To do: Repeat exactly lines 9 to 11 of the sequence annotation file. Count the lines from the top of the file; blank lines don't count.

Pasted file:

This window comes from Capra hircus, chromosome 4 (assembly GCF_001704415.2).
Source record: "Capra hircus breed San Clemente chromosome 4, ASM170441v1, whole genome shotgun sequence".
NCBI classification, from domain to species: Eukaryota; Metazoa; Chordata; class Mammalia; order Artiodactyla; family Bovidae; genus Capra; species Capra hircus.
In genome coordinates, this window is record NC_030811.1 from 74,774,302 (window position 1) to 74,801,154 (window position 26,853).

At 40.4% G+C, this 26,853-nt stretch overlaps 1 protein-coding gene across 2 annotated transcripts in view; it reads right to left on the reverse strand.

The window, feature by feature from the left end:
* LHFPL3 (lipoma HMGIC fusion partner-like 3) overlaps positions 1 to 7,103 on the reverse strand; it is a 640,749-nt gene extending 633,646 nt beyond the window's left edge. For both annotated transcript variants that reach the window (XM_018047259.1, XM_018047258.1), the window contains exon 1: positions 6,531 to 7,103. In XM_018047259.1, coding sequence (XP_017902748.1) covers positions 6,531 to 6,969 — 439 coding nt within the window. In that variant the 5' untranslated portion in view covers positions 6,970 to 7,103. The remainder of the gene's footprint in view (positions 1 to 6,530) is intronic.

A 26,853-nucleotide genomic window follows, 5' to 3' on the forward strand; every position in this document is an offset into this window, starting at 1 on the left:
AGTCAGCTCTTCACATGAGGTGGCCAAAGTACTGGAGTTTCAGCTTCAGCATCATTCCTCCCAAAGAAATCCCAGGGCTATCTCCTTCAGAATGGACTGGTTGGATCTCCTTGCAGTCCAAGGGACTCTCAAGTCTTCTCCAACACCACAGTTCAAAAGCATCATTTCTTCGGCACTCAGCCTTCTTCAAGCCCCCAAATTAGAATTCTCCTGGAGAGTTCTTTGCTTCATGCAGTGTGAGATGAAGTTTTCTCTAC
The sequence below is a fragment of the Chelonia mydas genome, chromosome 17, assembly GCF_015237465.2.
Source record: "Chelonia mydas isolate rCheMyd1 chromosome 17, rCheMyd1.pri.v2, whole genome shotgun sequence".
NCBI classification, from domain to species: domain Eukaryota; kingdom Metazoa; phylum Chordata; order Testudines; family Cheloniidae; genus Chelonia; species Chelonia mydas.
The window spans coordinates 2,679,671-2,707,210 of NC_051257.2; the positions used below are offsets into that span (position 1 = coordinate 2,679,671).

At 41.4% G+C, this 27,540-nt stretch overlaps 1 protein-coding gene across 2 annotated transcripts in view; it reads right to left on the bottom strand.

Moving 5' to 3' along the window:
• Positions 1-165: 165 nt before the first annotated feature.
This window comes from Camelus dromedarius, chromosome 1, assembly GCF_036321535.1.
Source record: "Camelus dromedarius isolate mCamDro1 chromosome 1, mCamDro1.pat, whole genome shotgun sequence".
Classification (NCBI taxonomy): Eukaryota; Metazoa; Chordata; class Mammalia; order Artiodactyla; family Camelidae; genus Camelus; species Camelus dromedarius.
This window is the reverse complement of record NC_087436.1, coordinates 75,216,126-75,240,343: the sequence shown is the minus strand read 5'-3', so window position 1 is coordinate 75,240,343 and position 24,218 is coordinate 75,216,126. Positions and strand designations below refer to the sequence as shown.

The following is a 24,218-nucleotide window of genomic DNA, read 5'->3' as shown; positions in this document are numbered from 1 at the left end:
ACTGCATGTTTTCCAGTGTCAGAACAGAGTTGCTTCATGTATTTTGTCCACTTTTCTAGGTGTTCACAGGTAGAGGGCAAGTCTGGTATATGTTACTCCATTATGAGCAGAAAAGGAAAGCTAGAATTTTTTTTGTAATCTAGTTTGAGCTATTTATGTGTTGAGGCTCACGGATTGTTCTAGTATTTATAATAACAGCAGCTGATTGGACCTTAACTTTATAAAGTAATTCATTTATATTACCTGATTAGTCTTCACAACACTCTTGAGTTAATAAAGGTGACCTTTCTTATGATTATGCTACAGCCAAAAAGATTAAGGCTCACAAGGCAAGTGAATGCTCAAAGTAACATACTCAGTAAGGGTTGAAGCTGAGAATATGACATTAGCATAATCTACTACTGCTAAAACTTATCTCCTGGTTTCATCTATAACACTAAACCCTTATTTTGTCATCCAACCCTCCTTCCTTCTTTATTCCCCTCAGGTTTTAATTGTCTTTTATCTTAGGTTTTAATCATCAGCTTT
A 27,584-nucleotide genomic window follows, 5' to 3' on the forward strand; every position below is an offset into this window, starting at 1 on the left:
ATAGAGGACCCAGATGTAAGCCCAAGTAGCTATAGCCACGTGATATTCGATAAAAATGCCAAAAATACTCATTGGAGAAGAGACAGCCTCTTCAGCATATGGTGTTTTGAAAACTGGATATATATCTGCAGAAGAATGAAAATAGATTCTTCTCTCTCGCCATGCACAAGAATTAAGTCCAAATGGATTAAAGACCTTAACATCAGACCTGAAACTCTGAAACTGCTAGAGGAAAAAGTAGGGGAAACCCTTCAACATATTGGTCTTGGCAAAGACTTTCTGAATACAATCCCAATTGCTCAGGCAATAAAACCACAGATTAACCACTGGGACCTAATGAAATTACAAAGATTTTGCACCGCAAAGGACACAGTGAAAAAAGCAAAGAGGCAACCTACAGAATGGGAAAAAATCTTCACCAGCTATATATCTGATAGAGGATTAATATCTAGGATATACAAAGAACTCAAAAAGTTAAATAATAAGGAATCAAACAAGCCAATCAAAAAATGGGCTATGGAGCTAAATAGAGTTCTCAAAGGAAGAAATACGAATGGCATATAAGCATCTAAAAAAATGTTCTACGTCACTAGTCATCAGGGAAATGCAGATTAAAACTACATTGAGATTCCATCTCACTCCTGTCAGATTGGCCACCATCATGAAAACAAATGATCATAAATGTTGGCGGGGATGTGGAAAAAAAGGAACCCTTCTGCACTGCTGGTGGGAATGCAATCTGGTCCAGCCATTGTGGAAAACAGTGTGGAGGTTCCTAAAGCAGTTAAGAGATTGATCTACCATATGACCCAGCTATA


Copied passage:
AGTCAGCTCTTCACATGAGGTGGCCAAAGTACTGGAGTTTCAGCTTCAGCATCATTCCTCCCAAAGAAATCCCAGGGCTATCTCCTTCAGAATGGACTGGTTGGATCTCCTTGCAGTCCAAGGGACTCTCAAGTCTTCTCCAACACCACAGTTCAAAAGCATCATTTCTTCGGCACTCAGCCTTCTTCAAGCCCCCAAATTAGAATTCTCCTGGAGAGTTCTTTGCTTCATGCAGTGTGAGATGAAGTTTTCTCTAC
The sequence below is a fragment of the Chelonia mydas genome, chromosome 17, assembly GCF_015237465.2.
Source record: "Chelonia mydas isolate rCheMyd1 chromosome 17, rCheMyd1.pri.v2, whole genome shotgun sequence".